Stalking is defined legally as repeated and unwanted attention, harassment, contact, or any other course of conduct directed at a specific person that would cause a reasonable person to feel fear.  It’s a crime that police take very seriously, both in its own right and because it can escalate into serious physical violence.  It’s against the law in every state, and a federal crime when it happens across state lines.

Stalking can include:

  • Repeated, unwanted, intrusive, and frightening communications by phone, mail, email, text, social media, etc.
  • Following or laying in wait at places such as home, school, work, or recreation place.
  • Repeatedly leaving or sending unwanted items or presents.
  • Making direct or indirect threats of harm against the victim, the victim's children, relatives, friends, or pets.
  • Damaging or threatening to damage the victim's property.
  • Harassing the victim through the internet.
  • Posting information or spreading rumors about the victim on the internet, in a public place, or by word of mouth.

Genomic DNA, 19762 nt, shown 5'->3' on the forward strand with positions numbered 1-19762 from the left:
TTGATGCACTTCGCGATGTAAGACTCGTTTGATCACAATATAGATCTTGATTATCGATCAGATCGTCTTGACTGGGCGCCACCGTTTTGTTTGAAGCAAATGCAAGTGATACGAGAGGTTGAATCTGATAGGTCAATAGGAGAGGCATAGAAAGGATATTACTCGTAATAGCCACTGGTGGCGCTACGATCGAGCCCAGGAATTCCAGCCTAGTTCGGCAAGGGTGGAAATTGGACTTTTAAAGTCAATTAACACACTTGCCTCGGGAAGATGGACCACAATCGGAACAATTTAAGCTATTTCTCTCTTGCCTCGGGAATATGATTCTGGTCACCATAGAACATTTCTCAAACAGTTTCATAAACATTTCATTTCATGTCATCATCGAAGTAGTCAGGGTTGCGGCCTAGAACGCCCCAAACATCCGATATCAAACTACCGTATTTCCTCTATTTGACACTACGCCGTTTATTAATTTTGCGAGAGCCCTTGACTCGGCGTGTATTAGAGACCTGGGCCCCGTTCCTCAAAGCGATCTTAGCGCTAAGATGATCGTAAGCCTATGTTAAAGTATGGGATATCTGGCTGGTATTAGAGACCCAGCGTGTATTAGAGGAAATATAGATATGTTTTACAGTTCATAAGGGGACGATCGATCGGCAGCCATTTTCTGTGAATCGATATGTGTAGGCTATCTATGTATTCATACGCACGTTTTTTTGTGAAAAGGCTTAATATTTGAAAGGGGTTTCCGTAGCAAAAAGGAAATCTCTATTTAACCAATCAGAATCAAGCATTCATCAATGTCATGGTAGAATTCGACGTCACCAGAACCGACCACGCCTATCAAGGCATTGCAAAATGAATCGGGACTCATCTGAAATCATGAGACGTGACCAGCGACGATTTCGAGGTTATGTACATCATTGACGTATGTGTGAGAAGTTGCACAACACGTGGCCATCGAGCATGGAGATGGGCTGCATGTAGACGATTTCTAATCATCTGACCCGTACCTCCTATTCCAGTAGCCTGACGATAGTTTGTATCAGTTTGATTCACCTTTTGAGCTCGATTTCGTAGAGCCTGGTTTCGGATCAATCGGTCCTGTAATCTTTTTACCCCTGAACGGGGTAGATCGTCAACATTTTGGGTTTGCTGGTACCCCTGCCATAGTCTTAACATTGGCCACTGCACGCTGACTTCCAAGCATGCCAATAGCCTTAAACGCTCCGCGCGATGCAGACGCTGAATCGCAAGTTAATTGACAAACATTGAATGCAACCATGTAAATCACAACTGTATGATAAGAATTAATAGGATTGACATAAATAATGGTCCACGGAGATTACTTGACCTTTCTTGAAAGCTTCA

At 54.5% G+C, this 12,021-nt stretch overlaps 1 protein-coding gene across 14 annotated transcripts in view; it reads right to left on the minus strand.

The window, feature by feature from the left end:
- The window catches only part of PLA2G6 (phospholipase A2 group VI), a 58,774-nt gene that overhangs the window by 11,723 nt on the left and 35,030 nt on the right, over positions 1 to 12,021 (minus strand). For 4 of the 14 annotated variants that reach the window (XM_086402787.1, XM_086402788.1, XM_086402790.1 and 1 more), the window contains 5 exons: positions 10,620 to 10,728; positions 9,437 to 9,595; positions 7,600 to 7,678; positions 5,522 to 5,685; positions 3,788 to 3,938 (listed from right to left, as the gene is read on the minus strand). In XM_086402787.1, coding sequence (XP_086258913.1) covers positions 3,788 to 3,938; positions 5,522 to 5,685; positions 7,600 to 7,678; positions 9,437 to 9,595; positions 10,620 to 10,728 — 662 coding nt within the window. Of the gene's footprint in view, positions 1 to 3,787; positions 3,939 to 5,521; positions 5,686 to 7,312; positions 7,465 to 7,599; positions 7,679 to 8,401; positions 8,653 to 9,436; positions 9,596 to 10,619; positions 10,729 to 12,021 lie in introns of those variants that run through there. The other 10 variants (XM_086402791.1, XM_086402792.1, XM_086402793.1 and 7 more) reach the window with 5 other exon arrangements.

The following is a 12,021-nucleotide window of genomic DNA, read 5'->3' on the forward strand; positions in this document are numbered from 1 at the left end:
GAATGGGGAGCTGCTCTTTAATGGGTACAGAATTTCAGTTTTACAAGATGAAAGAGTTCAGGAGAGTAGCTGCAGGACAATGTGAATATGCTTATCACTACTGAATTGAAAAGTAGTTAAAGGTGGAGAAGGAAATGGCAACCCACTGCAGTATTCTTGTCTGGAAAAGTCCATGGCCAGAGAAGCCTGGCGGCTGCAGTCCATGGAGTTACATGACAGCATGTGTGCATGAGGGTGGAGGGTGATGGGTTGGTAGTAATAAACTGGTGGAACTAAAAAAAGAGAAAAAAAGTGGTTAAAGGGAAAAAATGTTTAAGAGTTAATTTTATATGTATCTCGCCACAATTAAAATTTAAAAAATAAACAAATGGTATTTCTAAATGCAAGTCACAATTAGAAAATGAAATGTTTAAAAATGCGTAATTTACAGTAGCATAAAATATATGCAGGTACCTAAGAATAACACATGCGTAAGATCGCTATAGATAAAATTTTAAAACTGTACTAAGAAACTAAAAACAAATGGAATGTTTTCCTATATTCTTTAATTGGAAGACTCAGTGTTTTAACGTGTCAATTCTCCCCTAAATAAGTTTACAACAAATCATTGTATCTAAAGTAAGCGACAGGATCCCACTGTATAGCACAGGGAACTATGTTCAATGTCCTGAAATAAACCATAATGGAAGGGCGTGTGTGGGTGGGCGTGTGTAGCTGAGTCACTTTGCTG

• Obtaining personal information about the victim by accessing public records, using Internet search services, hiring private investigators, going through the victim's garbage, following the victim, contacting victim's friends, family, work, or neighbors, etc.

To an outsider, stalking behavior can appear friendly and unthreatening, such as showering the victim with gifts or flattering messages.  Victims may find themselves needing to explain to others just how intrusive and frightening unwanted attention can be.  Stalking is sometimes dismissed when it is done via technology (cell phones, computers, networking sites, surveillance equipment, and so on), but the medium is not what matters—it is the pattern of repeated, unwanted communication.

Is someone stalking you, or someone you know? View information on "Crisis Situations"

For more information on stalking, please visit 

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